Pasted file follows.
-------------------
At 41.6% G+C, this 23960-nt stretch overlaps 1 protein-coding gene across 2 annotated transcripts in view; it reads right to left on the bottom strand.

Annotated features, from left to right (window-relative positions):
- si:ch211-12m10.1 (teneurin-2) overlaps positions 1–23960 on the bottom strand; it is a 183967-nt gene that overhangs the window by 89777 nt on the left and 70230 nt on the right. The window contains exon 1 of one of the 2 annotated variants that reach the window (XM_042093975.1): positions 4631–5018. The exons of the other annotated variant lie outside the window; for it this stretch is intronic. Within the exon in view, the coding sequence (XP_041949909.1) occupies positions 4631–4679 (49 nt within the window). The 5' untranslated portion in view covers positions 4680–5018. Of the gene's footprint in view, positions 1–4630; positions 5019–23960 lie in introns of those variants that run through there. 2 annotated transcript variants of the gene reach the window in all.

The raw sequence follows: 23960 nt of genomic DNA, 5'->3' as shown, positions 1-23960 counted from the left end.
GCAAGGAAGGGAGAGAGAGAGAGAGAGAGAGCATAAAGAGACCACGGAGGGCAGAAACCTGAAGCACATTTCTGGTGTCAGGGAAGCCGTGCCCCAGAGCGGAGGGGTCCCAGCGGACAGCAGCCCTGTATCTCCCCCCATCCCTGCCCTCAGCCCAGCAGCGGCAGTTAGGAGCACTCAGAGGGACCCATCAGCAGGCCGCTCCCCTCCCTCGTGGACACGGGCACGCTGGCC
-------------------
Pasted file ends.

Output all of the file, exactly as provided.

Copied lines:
At 41.6% G+C, this 23960-nt stretch overlaps 1 protein-coding gene across 2 annotated transcripts in view; it reads right to left on the bottom strand.

Annotated features, from left to right (window-relative positions):
- si:ch211-12m10.1 (teneurin-2) overlaps positions 1–23960 on the bottom strand; it is a 183967-nt gene that overhangs the window by 89777 nt on the left and 70230 nt on the right. The window contains exon 1 of one of the 2 annotated variants that reach the window (XM_042093975.1): positions 4631–5018. The exons of the other annotated variant lie outside the window; for it this stretch is intronic. Within the exon in view, the coding sequence (XP_041949909.1) occupies positions 4631–4679 (49 nt within the window). The 5' untranslated portion in view covers positions 4680–5018. Of the gene's footprint in view, positions 1–4630; positions 5019–23960 lie in introns of those variants that run through there. 2 annotated transcript variants of the gene reach the window in all.

The raw sequence follows: 23960 nt of genomic DNA, 5'->3' as shown, positions 1-23960 counted from the left end.
GCAAGGAAGGGAGAGAGAGAGAGAGAGAGAGCATAAAGAGACCACGGAGGGCAGAAACCTGAAGCACATTTCTGGTGTCAGGGAAGCCGTGCCCCAGAGCGGAGGGGTCCCAGCGGACAGCAGCCCTGTATCTCCCCCCATCCCTGCCCTCAGCCCAGCAGCGGCAGTTAGGAGCACTCAGAGGGACCCATCAGCAGGCCGCTCCCCTCCCTCGTGGACACGGGCACGCTGGCC